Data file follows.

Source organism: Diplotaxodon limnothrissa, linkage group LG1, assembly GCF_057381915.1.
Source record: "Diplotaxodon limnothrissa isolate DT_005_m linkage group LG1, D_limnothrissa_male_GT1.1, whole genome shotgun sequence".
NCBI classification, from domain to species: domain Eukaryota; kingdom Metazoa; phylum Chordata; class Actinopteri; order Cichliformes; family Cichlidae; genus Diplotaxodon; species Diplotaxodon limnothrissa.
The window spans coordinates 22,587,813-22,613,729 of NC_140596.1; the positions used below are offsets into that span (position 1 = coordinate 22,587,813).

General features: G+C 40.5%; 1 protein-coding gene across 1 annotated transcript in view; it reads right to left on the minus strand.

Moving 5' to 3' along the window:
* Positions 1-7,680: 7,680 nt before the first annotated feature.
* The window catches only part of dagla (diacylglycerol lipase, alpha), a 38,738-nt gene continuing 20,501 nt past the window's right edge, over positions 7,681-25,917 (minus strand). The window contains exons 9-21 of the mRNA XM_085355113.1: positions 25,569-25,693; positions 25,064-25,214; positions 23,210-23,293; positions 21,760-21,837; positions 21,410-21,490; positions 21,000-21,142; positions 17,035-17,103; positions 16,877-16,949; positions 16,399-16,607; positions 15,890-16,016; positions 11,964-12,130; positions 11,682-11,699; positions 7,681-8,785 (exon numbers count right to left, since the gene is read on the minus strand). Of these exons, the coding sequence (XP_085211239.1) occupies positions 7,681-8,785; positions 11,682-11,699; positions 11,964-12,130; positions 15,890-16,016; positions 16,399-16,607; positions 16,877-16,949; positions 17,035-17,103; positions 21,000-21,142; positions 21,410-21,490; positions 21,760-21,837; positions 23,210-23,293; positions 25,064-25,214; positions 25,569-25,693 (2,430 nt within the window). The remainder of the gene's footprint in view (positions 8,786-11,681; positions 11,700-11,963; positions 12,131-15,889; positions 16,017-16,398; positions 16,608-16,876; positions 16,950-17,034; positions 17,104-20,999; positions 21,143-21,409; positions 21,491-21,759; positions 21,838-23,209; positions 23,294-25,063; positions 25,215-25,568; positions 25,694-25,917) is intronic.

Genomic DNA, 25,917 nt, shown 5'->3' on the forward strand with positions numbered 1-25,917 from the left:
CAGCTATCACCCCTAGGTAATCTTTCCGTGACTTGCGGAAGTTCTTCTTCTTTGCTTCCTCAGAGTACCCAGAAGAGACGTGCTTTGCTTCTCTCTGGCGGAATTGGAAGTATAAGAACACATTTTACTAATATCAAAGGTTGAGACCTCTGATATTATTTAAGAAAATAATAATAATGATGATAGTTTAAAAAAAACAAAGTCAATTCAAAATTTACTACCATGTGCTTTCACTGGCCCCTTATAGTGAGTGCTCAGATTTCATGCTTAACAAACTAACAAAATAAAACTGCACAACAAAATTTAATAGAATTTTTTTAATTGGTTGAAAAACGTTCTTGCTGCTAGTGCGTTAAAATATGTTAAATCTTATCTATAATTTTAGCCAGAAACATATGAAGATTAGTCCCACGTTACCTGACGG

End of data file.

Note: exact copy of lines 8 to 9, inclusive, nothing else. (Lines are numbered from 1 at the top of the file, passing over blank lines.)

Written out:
* The window catches only part of dagla (diacylglycerol lipase, alpha), a 38,738-nt gene continuing 20,501 nt past the window's right edge, over positions 7,681-25,917 (minus strand). The window contains exons 9-21 of the mRNA XM_085355113.1: positions 25,569-25,693; positions 25,064-25,214; positions 23,210-23,293; positions 21,760-21,837; positions 21,410-21,490; positions 21,000-21,142; positions 17,035-17,103; positions 16,877-16,949; positions 16,399-16,607; positions 15,890-16,016; positions 11,964-12,130; positions 11,682-11,699; positions 7,681-8,785 (exon numbers count right to left, since the gene is read on the minus strand). Of these exons, the coding sequence (XP_085211239.1) occupies positions 7,681-8,785; positions 11,682-11,699; positions 11,964-12,130; positions 15,890-16,016; positions 16,399-16,607; positions 16,877-16,949; positions 17,035-17,103; positions 21,000-21,142; positions 21,410-21,490; positions 21,760-21,837; positions 23,210-23,293; positions 25,064-25,214; positions 25,569-25,693 (2,430 nt within the window). The remainder of the gene's footprint in view (positions 8,786-11,681; positions 11,700-11,963; positions 12,131-15,889; positions 16,017-16,398; positions 16,608-16,876; positions 16,950-17,034; positions 17,104-20,999; positions 21,143-21,409; positions 21,491-21,759; positions 21,838-23,209; positions 23,294-25,063; positions 25,215-25,568; positions 25,694-25,917) is intronic.

Genomic DNA, 25,917 nt, shown 5'->3' on the forward strand with positions numbered 1-25,917 from the left: